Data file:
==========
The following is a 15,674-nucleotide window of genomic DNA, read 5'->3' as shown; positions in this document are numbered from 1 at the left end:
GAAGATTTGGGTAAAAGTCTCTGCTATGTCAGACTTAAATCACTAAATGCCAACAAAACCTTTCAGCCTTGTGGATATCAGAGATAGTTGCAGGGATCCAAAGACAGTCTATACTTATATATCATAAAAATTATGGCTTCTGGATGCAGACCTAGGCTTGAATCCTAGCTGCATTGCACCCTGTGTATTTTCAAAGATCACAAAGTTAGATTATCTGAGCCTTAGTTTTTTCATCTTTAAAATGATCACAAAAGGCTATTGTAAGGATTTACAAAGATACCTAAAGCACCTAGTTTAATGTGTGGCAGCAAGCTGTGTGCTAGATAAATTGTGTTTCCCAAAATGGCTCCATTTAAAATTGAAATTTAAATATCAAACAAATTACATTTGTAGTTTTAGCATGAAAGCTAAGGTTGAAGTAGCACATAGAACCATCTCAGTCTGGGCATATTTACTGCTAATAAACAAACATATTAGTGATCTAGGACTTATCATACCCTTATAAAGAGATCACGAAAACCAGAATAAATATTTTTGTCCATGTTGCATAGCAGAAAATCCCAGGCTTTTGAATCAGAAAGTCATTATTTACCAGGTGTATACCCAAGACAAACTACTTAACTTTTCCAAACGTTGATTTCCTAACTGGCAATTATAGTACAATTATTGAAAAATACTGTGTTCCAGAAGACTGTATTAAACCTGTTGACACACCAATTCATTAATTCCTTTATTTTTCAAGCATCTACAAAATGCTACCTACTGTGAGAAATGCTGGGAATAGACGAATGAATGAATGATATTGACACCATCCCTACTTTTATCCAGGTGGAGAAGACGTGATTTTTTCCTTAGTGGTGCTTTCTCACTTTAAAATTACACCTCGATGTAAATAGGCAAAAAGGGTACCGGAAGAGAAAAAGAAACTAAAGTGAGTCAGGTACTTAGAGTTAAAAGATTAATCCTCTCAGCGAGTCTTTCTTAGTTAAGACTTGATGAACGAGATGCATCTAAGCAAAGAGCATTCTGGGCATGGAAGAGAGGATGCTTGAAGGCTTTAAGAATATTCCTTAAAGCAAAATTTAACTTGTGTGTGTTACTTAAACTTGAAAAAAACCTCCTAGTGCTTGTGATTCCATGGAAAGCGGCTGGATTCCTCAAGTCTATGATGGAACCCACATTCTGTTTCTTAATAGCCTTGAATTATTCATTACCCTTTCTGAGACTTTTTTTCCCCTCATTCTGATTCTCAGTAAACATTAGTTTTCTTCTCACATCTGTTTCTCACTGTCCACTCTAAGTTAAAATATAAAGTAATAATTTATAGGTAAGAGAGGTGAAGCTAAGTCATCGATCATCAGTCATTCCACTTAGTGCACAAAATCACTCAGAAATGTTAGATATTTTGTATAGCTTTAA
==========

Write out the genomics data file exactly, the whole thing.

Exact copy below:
The following is a 15,674-nucleotide window of genomic DNA, read 5'->3' as shown; positions in this document are numbered from 1 at the left end:
GAAGATTTGGGTAAAAGTCTCTGCTATGTCAGACTTAAATCACTAAATGCCAACAAAACCTTTCAGCCTTGTGGATATCAGAGATAGTTGCAGGGATCCAAAGACAGTCTATACTTATATATCATAAAAATTATGGCTTCTGGATGCAGACCTAGGCTTGAATCCTAGCTGCATTGCACCCTGTGTATTTTCAAAGATCACAAAGTTAGATTATCTGAGCCTTAGTTTTTTCATCTTTAAAATGATCACAAAAGGCTATTGTAAGGATTTACAAAGATACCTAAAGCACCTAGTTTAATGTGTGGCAGCAAGCTGTGTGCTAGATAAATTGTGTTTCCCAAAATGGCTCCATTTAAAATTGAAATTTAAATATCAAACAAATTACATTTGTAGTTTTAGCATGAAAGCTAAGGTTGAAGTAGCACATAGAACCATCTCAGTCTGGGCATATTTACTGCTAATAAACAAACATATTAGTGATCTAGGACTTATCATACCCTTATAAAGAGATCACGAAAACCAGAATAAATATTTTTGTCCATGTTGCATAGCAGAAAATCCCAGGCTTTTGAATCAGAAAGTCATTATTTACCAGGTGTATACCCAAGACAAACTACTTAACTTTTCCAAACGTTGATTTCCTAACTGGCAATTATAGTACAATTATTGAAAAATACTGTGTTCCAGAAGACTGTATTAAACCTGTTGACACACCAATTCATTAATTCCTTTATTTTTCAAGCATCTACAAAATGCTACCTACTGTGAGAAATGCTGGGAATAGACGAATGAATGAATGATATTGACACCATCCCTACTTTTATCCAGGTGGAGAAGACGTGATTTTTTCCTTAGTGGTGCTTTCTCACTTTAAAATTACACCTCGATGTAAATAGGCAAAAAGGGTACCGGAAGAGAAAAAGAAACTAAAGTGAGTCAGGTACTTAGAGTTAAAAGATTAATCCTCTCAGCGAGTCTTTCTTAGTTAAGACTTGATGAACGAGATGCATCTAAGCAAAGAGCATTCTGGGCATGGAAGAGAGGATGCTTGAAGGCTTTAAGAATATTCCTTAAAGCAAAATTTAACTTGTGTGTGTTACTTAAACTTGAAAAAAACCTCCTAGTGCTTGTGATTCCATGGAAAGCGGCTGGATTCCTCAAGTCTATGATGGAACCCACATTCTGTTTCTTAATAGCCTTGAATTATTCATTACCCTTTCTGAGACTTTTTTTCCCCTCATTCTGATTCTCAGTAAACATTAGTTTTCTTCTCACATCTGTTTCTCACTGTCCACTCTAAGTTAAAATATAAAGTAATAATTTATAGGTAAGAGAGGTGAAGCTAAGTCATCGATCATCAGTCATTCCACTTAGTGCACAAAATCACTCAGAAATGTTAGATATTTTGTATAGCTTTAA